Development Co-operation Report
- 2074-7721 (online)
- 2074-773X (print)
The annual report of the Chairman of the OECD Development Assistance Committee (DAC). It provides detailed statistics on and analysis of each member’s foreign aid programmes (offical development assistance - ODA) as well as an overview of trends and issues currently being discussed in the development community.
Development Co-operation Report 1999
Efforts and Policies of the Members of the Development Assistance Committee
- 31 Jan 2000
- 9789264180598 (PDF) ;9789264171541(print)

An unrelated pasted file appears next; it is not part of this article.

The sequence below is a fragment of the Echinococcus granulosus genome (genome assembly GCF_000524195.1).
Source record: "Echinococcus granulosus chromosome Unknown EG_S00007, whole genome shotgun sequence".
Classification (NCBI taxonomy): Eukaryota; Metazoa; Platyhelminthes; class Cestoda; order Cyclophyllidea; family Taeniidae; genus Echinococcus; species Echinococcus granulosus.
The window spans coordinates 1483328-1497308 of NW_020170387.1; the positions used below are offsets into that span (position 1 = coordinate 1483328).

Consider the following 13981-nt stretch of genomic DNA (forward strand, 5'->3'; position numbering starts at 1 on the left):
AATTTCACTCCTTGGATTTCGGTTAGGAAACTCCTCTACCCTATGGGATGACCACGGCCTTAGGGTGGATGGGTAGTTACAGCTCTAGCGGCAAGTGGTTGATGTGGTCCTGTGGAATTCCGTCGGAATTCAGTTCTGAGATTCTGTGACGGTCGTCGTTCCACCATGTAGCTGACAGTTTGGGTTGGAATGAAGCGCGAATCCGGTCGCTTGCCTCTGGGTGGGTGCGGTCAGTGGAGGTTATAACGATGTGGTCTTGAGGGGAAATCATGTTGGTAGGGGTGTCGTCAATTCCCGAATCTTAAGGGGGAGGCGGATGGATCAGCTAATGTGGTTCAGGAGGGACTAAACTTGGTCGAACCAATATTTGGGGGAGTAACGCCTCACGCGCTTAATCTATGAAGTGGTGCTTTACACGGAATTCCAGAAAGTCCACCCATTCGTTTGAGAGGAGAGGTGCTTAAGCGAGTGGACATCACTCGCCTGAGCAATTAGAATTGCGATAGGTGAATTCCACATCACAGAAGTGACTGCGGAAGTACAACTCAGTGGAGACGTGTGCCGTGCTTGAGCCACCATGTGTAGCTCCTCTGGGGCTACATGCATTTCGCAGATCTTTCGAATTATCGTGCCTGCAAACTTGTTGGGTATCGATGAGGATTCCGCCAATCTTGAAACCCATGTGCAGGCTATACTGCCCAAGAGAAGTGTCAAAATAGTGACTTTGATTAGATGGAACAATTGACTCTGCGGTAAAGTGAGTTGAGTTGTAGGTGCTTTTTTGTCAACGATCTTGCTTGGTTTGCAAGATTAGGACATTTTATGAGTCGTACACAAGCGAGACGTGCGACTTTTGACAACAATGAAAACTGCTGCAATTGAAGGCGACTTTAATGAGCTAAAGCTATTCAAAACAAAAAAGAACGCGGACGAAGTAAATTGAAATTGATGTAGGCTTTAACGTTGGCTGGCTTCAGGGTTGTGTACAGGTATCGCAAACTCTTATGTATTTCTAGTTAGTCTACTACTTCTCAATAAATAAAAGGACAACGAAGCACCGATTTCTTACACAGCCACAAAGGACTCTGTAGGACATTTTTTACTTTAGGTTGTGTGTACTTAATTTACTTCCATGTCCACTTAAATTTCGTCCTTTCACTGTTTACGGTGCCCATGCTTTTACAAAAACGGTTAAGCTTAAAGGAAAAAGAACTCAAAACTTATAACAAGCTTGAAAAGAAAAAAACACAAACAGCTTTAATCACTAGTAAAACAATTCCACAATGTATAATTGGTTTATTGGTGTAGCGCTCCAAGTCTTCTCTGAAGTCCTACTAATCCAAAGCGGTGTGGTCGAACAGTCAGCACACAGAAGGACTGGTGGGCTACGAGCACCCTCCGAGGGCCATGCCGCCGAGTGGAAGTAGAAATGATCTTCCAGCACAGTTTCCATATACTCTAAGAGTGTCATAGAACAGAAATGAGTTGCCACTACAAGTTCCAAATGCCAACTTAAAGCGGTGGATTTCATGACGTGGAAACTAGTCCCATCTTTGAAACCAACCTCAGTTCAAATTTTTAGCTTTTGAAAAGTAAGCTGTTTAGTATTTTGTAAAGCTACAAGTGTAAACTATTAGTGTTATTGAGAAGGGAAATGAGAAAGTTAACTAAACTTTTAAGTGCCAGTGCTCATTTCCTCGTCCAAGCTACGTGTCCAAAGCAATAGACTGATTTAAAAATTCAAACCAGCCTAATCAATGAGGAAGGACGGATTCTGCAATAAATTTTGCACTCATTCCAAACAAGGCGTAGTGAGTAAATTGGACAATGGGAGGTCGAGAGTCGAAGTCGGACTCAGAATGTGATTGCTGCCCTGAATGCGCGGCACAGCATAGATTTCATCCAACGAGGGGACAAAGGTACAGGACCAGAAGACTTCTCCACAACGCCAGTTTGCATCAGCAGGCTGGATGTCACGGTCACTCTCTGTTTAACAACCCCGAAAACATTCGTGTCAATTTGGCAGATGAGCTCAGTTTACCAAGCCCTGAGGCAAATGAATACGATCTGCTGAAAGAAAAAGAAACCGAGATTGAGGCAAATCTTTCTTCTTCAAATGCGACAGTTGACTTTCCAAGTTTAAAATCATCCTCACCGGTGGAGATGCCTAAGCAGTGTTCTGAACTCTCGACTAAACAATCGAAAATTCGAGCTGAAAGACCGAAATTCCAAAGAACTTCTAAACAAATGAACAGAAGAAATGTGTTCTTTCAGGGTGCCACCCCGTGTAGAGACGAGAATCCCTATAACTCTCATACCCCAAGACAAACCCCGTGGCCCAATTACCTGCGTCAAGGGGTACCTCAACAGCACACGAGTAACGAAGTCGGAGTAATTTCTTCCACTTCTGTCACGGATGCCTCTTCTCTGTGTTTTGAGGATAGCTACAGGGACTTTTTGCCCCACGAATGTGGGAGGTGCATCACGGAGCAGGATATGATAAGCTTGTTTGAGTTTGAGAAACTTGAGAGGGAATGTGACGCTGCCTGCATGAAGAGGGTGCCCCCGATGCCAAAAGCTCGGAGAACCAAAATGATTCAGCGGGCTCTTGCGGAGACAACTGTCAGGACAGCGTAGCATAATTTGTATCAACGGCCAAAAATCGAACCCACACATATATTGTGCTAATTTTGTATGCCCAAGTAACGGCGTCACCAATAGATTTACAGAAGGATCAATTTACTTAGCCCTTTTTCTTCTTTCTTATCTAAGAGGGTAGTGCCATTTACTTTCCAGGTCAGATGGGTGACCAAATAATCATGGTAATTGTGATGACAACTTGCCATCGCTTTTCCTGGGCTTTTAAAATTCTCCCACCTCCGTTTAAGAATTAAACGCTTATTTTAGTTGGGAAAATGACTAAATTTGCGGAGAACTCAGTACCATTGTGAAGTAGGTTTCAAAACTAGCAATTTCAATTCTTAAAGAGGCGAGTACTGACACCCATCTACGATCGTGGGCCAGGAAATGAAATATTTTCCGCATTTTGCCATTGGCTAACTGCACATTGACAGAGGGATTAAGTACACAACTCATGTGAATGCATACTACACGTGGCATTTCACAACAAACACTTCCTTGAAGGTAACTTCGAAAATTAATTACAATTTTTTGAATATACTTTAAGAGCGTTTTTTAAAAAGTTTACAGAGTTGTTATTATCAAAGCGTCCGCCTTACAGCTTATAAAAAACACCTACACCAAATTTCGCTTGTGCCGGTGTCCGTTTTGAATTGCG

How can aid and private flows interact to produce a high-quality stream of development financing that reduces poverty and fosters sustainable development? Helping developing countries to establish effective systems for mobilising, allocating and monitoring capital, in productive and sustainable ways, are now key roles for development co-operation, and a main theme of this year’s Development Co-operation Report. The Report finds that ODA has an essential role to play, but future increases in ODA volume will depend on its demonstrated effectiveness in helping to achieve the international development goals, both through country-level partnerships and in broader efforts to expand the supply of global public goods. Thirty years ago, the Pearson Commission wrote that with dynamic growth, developing countries would no longer need aid financing by the end of the century. A growing number of developing countries have indeed made the transition to autonomously financed development, as the Pearson Commission foresaw. And while many poorer countries remain highly dependent on aid, the pattern of their development financing will become more diversified as they establish the private sector-led growth needed to reduce poverty. In the 1990s, private capital flows to developing countries have risen dramatically, with secular expansion of foreign direct investment, but considerable volatility in other forms of private finance. At the same time, the DAC ODA/GNP ratio has fallen to around 0.25%, well below the 0.33% average maintained in the 1970s and 1980s. This is some $20 billion per annum less than aid would have been had the previous level of effort been maintained. This Report suggests that private flows will henceforth remain a multiple of aid flows. In this context, successful integration of developing countries as full partners in the global economy becomes imperative. The Report thus stresses three key strategies for development co-operation in its broadest sense: partnership, governance and policy coherence, and reviews key policy developments in 1999 from this perspective.